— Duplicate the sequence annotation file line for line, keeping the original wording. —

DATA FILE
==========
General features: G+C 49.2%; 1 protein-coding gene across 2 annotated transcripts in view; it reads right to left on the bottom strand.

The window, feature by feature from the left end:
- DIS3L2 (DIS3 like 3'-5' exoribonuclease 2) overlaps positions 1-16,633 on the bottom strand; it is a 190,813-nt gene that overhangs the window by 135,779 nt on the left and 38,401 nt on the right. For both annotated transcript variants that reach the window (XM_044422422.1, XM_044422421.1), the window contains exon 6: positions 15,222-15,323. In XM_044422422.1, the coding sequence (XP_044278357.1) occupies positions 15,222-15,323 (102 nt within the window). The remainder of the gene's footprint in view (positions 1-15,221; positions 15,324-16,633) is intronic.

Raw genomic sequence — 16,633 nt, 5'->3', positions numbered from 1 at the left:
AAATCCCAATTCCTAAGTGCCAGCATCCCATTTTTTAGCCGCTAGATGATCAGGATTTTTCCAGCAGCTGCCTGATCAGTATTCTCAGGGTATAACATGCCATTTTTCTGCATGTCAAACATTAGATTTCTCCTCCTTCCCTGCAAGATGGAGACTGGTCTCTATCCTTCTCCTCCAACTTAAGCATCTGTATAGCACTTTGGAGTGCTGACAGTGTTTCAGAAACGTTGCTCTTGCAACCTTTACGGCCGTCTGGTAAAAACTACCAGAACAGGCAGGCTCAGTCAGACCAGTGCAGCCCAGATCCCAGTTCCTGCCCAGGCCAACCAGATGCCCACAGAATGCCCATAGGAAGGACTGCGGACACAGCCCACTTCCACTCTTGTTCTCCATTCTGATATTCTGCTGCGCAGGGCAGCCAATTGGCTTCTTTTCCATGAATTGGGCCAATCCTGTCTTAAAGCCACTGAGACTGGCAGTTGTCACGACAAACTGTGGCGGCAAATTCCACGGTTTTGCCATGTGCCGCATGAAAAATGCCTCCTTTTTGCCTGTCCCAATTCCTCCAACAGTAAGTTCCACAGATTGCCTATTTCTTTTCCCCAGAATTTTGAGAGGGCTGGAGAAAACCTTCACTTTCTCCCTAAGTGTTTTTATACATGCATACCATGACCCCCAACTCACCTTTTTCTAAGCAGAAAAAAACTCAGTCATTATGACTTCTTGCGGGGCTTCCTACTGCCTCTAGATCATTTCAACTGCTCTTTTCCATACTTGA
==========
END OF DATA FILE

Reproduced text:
General features: G+C 49.2%; 1 protein-coding gene across 2 annotated transcripts in view; it reads right to left on the bottom strand.

The window, feature by feature from the left end:
- DIS3L2 (DIS3 like 3'-5' exoribonuclease 2) overlaps positions 1-16,633 on the bottom strand; it is a 190,813-nt gene that overhangs the window by 135,779 nt on the left and 38,401 nt on the right. For both annotated transcript variants that reach the window (XM_044422422.1, XM_044422421.1), the window contains exon 6: positions 15,222-15,323. In XM_044422422.1, the coding sequence (XP_044278357.1) occupies positions 15,222-15,323 (102 nt within the window). The remainder of the gene's footprint in view (positions 1-15,221; positions 15,324-16,633) is intronic.

Raw genomic sequence — 16,633 nt, 5'->3', positions numbered from 1 at the left:
AAATCCCAATTCCTAAGTGCCAGCATCCCATTTTTTAGCCGCTAGATGATCAGGATTTTTCCAGCAGCTGCCTGATCAGTATTCTCAGGGTATAACATGCCATTTTTCTGCATGTCAAACATTAGATTTCTCCTCCTTCCCTGCAAGATGGAGACTGGTCTCTATCCTTCTCCTCCAACTTAAGCATCTGTATAGCACTTTGGAGTGCTGACAGTGTTTCAGAAACGTTGCTCTTGCAACCTTTACGGCCGTCTGGTAAAAACTACCAGAACAGGCAGGCTCAGTCAGACCAGTGCAGCCCAGATCCCAGTTCCTGCCCAGGCCAACCAGATGCCCACAGAATGCCCATAGGAAGGACTGCGGACACAGCCCACTTCCACTCTTGTTCTCCATTCTGATATTCTGCTGCGCAGGGCAGCCAATTGGCTTCTTTTCCATGAATTGGGCCAATCCTGTCTTAAAGCCACTGAGACTGGCAGTTGTCACGACAAACTGTGGCGGCAAATTCCACGGTTTTGCCATGTGCCGCATGAAAAATGCCTCCTTTTTGCCTGTCCCAATTCCTCCAACAGTAAGTTCCACAGATTGCCTATTTCTTTTCCCCAGAATTTTGAGAGGGCTGGAGAAAACCTTCACTTTCTCCCTAAGTGTTTTTATACATGCATACCATGACCCCCAACTCACCTTTTTCTAAGCAGAAAAAAACTCAGTCATTATGACTTCTTGCGGGGCTTCCTACTGCCTCTAGATCATTTCAACTGCTCTTTTCCATACTTGA